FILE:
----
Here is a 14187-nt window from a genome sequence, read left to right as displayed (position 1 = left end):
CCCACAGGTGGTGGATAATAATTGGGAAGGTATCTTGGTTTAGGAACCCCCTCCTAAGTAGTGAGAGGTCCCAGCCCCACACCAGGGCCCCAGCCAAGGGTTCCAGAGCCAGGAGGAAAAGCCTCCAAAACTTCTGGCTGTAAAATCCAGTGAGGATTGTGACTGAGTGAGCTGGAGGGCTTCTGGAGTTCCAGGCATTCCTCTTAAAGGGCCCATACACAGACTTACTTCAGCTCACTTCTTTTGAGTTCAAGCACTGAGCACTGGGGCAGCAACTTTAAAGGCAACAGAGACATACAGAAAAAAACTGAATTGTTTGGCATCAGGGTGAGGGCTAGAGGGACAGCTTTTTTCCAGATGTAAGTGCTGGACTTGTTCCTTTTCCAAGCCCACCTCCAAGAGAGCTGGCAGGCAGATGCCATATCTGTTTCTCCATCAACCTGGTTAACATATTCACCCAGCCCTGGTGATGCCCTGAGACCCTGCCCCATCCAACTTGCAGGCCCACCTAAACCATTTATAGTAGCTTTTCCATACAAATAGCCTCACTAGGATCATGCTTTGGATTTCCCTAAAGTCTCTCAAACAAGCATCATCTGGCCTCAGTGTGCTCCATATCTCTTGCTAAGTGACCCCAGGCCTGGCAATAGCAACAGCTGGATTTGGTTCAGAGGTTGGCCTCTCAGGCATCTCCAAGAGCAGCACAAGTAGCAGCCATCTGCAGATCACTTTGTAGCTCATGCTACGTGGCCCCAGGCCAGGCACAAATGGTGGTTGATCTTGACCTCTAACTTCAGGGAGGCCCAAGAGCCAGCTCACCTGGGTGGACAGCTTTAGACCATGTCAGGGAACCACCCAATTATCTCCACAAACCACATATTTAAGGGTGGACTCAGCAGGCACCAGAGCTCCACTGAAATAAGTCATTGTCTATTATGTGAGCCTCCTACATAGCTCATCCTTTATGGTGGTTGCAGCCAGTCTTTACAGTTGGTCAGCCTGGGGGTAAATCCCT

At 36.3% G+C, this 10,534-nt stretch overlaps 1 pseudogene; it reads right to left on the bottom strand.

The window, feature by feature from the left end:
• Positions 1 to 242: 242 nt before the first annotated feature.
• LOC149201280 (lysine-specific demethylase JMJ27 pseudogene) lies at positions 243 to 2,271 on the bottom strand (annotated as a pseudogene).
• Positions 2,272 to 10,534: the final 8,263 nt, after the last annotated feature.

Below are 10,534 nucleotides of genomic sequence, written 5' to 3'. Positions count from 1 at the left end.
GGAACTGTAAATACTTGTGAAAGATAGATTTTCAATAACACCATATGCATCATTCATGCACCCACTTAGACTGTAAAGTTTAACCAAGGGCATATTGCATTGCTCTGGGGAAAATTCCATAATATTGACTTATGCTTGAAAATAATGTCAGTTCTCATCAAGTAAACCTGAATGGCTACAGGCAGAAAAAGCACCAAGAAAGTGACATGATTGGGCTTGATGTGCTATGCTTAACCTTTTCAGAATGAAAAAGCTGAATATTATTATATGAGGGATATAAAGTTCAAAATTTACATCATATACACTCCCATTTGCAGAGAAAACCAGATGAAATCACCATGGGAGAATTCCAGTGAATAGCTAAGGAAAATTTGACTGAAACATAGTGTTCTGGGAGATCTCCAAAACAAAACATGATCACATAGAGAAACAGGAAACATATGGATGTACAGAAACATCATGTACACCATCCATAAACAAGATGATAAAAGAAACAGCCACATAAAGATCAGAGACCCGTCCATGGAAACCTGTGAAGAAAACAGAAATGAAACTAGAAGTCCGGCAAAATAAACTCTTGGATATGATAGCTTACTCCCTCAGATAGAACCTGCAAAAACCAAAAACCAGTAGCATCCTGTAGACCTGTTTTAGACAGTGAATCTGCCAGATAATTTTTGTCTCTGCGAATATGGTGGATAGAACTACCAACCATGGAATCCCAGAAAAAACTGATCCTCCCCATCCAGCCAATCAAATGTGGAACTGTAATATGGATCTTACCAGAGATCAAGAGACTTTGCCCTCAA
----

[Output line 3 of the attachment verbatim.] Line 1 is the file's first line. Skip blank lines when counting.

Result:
At 36.3% G+C, this 10,534-nt stretch overlaps 1 pseudogene; it reads right to left on the bottom strand.